Why should the people you’re supposed to lead follow you? If you believe that your charisma, your exalted office, or your vision is reason enough, you’re in trouble.
While these qualities may affect how others relate to you, the unvarnished truth is that other people will follow you when they judge it’s in their best interest to do so. Whether they’re acting as individuals or team members, people almost always give first priority to their own interests. Just as wise negotiators focus not on the other side’s positions but rather on their interests, effective leaders seek to understand the interests of those they lead and to find ways of satisfying those interests in order to achieve organizational goals.
Leaders’ failure to comprehend fully the interests of those they lead can have disastrous results. In 1985, Joe Foran established Dallas-based Matador Petroleum Corporation to find and develop oil and gas deposits in the American Southwest. Through a series of shrewd acquisitions, Foran built Matador into one of the larger privately held petroleum firms in Texas. To raise capital, he gave investors seats on Matador’s board. With a 10% interest in Matador, Chairman and CEO Foran remained its largest individual investor.
In spring 2003, Tom Brown Inc., a publicly traded oil company based in Denver, offered to buy Matador for $388 million. Foran opposed the offer, which he felt did not account for Matador’s growth potential. At the board meeting to discuss the bid, Foran was astounded when the other directors voted to approve the sale. He realized too late that the other directors’ interests were not the same as his own.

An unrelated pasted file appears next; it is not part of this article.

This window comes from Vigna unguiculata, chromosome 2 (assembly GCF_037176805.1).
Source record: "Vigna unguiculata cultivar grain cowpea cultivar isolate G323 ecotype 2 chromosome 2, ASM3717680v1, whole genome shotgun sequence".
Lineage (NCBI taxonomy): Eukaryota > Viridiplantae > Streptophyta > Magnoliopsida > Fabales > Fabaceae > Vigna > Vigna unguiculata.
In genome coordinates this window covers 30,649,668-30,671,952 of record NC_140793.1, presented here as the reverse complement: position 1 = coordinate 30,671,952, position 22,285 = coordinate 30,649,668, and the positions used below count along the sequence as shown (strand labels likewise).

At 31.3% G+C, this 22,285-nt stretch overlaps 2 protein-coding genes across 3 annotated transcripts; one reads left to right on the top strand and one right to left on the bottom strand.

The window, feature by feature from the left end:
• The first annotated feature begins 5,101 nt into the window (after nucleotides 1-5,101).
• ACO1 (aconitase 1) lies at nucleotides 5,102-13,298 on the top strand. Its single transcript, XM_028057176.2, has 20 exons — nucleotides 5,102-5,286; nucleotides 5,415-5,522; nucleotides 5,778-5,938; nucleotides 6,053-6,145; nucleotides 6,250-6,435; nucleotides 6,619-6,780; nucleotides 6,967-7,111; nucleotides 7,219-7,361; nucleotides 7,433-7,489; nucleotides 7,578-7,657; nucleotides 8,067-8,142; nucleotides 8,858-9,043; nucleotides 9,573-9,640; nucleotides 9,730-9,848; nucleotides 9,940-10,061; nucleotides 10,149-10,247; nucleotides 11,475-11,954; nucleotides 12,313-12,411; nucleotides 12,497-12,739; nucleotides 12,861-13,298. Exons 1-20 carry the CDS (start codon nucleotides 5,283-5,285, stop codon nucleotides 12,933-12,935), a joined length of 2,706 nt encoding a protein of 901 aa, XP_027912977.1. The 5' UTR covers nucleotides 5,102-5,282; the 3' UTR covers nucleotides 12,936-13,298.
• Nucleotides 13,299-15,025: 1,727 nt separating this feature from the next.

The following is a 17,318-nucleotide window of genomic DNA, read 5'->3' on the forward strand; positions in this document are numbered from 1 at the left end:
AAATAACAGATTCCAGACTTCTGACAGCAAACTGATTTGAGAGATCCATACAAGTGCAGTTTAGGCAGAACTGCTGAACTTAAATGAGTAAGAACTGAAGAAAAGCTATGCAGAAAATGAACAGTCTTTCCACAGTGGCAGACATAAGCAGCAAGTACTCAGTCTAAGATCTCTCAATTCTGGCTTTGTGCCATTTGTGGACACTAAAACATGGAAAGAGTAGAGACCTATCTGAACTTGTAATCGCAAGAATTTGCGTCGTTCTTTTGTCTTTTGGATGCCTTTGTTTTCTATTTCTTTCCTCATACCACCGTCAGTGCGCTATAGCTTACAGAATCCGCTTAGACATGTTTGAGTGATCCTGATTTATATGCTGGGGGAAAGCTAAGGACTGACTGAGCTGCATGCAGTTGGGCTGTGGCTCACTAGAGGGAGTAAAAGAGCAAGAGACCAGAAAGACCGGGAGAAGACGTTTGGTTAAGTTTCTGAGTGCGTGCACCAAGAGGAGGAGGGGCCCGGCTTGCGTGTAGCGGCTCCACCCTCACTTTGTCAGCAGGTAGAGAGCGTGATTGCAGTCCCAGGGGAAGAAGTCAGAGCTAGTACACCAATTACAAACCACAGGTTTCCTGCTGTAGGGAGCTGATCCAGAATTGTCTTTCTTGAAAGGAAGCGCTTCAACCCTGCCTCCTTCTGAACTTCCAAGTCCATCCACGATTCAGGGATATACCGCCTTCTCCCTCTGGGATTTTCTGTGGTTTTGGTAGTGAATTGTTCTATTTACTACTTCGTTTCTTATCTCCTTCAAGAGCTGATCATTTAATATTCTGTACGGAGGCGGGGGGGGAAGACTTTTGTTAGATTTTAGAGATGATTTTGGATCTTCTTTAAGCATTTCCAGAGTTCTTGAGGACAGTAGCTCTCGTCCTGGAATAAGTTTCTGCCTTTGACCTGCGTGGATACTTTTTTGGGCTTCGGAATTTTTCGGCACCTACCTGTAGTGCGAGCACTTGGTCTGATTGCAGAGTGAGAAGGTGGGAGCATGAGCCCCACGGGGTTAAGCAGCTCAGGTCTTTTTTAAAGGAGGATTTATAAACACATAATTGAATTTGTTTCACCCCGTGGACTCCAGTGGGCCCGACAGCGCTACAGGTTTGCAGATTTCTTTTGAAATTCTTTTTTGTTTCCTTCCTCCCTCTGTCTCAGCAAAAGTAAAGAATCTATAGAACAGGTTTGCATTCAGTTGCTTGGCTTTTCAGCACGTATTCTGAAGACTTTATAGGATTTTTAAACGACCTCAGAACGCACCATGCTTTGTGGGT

Foran had the energy, talent, and time to build a company that would give him financial security in his retirement, which was still many years away. But most of the other directors were retired individuals who had been hurt by a falling stock market and declining investment returns. Their interest was to take the money and run-and that’s exactly what they did. Had Foran understood all this earlier, he might have been able to structure an arrangement that would have given the directors the cash they needed while still allowing him to keep control of his company.
Effective leaders realize that they need to know people as individuals to truly understand their interests. Some individuals care more about long-term career development, for instance, than about compensation. When you understand where employees’ true interests lie, you can then shape your messages and your actions to meet those interests in ways that will achieve your leadership goals.
Adapted from “Real Leaders Negotiate,” by Jeswald W. Salacuse, Professor, Fletcher School of Law & Diplomacy at Tufts University.
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